Thursday, April 16, 2009
Another group of pots from Shane's Anagama
Here's another group of pots from Shane Mickey's 2005 anagama firing. The large casserole is Linda McFarling's and the pitcher to the right of it is a Tara Wilson pitcher. Notice the unique way she has to carving out the base. The large platter with the bluish glaze is one of Shane's. I believe that glaze is a 50 Plastic Vitrox, 50 Gerstley borate which has a wide firing range suitable for anagamas and other kiln which have one of more cone difference zones.
Bodhi got us up at 5am this morning. Good thing I got in my 6 hours sleep, which is all I need to function.
Today will be another work day. It was nice to finally get back in the studio for a while and throw a few things and finish up a few pots. I'm still struggling with way too soft reclaim clay. I think I'll go in early this morning and get some of that and make some clay bridges to dry it out a bit before using it in the afternoon.
Tonight I'm going to try to make pizza. My dough has been sitting in the fridge for two days and should be soured enough. One experienced maker suggests preheating the oven for an hour and a half or more and I'm going to use Ron Slagles idea of using a silicon carbide kiln shelf instead of the pizza stone. I have a couple of 15X15", thick silicon carbide shelves which should work if my oven is deep enough.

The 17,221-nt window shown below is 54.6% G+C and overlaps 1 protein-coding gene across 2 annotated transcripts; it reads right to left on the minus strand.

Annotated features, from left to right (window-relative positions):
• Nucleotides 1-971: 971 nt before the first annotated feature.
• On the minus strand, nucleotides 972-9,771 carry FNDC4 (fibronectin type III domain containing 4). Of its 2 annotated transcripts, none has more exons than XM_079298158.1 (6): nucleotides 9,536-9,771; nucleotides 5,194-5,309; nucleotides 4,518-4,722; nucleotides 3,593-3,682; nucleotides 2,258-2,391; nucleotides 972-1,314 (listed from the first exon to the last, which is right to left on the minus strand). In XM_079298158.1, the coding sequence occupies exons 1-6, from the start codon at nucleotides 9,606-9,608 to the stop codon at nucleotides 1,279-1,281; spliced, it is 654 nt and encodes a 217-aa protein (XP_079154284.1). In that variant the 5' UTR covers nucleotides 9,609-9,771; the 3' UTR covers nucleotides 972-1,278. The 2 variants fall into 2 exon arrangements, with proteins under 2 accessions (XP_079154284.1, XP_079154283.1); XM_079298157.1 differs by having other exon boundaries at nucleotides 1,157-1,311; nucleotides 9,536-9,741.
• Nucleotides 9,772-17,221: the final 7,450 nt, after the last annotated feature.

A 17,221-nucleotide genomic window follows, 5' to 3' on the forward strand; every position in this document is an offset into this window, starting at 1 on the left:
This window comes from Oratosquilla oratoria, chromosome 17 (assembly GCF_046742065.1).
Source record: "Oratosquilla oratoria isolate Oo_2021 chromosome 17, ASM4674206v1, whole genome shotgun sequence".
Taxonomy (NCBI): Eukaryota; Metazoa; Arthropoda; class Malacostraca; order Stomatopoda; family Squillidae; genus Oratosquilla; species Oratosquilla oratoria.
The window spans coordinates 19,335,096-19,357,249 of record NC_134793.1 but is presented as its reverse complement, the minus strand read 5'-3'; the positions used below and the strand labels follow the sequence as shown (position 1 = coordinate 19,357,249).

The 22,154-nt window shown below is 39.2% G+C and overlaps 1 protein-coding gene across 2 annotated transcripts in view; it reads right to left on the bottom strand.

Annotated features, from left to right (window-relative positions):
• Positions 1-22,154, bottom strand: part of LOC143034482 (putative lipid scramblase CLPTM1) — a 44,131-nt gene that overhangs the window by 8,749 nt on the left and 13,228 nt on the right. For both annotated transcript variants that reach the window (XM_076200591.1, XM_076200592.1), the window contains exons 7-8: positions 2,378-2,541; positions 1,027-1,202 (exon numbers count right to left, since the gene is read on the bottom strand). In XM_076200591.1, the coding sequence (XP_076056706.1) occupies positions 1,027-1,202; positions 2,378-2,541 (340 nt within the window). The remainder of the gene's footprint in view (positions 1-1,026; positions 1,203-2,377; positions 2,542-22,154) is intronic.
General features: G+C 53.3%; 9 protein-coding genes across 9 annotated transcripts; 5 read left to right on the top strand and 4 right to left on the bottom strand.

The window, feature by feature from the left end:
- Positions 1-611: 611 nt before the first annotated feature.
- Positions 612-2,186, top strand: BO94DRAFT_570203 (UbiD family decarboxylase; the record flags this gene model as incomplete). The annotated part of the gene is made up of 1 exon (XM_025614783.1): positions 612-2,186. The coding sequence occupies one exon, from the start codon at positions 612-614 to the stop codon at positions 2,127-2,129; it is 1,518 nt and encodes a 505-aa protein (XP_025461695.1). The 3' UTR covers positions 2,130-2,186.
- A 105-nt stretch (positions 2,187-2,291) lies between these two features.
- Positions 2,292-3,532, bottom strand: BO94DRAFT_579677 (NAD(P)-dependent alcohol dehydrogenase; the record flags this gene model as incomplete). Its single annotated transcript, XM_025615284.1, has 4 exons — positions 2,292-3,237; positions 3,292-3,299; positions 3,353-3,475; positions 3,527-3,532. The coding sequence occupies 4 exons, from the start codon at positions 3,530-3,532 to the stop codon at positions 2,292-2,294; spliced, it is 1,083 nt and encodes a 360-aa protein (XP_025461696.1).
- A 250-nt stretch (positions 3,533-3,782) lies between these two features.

Jim is going to have to go to the store if he wants pepperoni on his pizza. I'm fine with just a little tomato sauce and lots of mozzarella and maybe some mushrooms, but he's a pepperoni or anchovy kind of guy.
Years ago when we lived in California, Spagos had wonderful, wood fired pizzas. They had an unusual array of toppings - everything from roast duck to lox and cream cheese which wasn't on the menu but one that the regulars knew to order. As soon as I get my garden going and get this next firing out of the way, I'm definitely going to focus on getting a wood fired pizza/bread oven built.
Well, time to head to the studio and get some of that reclaim into bridges to dry out a bit.